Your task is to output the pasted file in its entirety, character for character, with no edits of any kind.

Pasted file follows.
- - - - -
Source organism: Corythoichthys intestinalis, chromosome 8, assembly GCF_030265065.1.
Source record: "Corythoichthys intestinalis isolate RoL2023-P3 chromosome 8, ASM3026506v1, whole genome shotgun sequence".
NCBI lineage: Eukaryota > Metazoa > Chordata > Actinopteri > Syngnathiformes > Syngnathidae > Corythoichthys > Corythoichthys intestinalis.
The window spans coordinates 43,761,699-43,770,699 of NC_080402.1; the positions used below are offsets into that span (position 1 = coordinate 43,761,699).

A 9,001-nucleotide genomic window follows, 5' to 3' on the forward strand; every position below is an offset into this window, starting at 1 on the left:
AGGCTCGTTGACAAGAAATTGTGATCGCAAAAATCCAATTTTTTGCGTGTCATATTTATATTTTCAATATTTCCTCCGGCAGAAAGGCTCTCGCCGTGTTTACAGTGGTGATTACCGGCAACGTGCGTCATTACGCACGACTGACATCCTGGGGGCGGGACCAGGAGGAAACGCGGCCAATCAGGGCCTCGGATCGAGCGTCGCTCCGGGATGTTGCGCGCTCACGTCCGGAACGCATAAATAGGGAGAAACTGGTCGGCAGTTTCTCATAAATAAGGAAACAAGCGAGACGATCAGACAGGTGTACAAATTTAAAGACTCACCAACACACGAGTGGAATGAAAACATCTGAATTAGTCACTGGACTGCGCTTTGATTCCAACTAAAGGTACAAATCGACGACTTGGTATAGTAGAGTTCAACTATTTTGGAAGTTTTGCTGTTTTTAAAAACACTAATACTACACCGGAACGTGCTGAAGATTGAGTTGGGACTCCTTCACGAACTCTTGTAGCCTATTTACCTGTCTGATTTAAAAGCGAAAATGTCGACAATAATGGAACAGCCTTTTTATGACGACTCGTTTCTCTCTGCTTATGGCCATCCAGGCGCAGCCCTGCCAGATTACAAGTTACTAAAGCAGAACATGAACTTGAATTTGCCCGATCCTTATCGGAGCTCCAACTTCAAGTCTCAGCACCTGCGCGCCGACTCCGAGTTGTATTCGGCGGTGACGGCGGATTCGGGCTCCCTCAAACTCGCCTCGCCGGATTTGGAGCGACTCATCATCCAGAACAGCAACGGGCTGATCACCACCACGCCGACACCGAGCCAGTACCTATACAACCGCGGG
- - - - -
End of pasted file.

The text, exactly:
Source organism: Corythoichthys intestinalis, chromosome 8, assembly GCF_030265065.1.
Source record: "Corythoichthys intestinalis isolate RoL2023-P3 chromosome 8, ASM3026506v1, whole genome shotgun sequence".
NCBI lineage: Eukaryota > Metazoa > Chordata > Actinopteri > Syngnathiformes > Syngnathidae > Corythoichthys > Corythoichthys intestinalis.
The window spans coordinates 43,761,699-43,770,699 of NC_080402.1; the positions used below are offsets into that span (position 1 = coordinate 43,761,699).

A 9,001-nucleotide genomic window follows, 5' to 3' on the forward strand; every position below is an offset into this window, starting at 1 on the left:
AGGCTCGTTGACAAGAAATTGTGATCGCAAAAATCCAATTTTTTGCGTGTCATATTTATATTTTCAATATTTCCTCCGGCAGAAAGGCTCTCGCCGTGTTTACAGTGGTGATTACCGGCAACGTGCGTCATTACGCACGACTGACATCCTGGGGGCGGGACCAGGAGGAAACGCGGCCAATCAGGGCCTCGGATCGAGCGTCGCTCCGGGATGTTGCGCGCTCACGTCCGGAACGCATAAATAGGGAGAAACTGGTCGGCAGTTTCTCATAAATAAGGAAACAAGCGAGACGATCAGACAGGTGTACAAATTTAAAGACTCACCAACACACGAGTGGAATGAAAACATCTGAATTAGTCACTGGACTGCGCTTTGATTCCAACTAAAGGTACAAATCGACGACTTGGTATAGTAGAGTTCAACTATTTTGGAAGTTTTGCTGTTTTTAAAAACACTAATACTACACCGGAACGTGCTGAAGATTGAGTTGGGACTCCTTCACGAACTCTTGTAGCCTATTTACCTGTCTGATTTAAAAGCGAAAATGTCGACAATAATGGAACAGCCTTTTTATGACGACTCGTTTCTCTCTGCTTATGGCCATCCAGGCGCAGCCCTGCCAGATTACAAGTTACTAAAGCAGAACATGAACTTGAATTTGCCCGATCCTTATCGGAGCTCCAACTTCAAGTCTCAGCACCTGCGCGCCGACTCCGAGTTGTATTCGGCGGTGACGGCGGATTCGGGCTCCCTCAAACTCGCCTCGCCGGATTTGGAGCGACTCATCATCCAGAACAGCAACGGGCTGATCACCACCACGCCGACACCGAGCCAGTACCTATACAACCGCGGG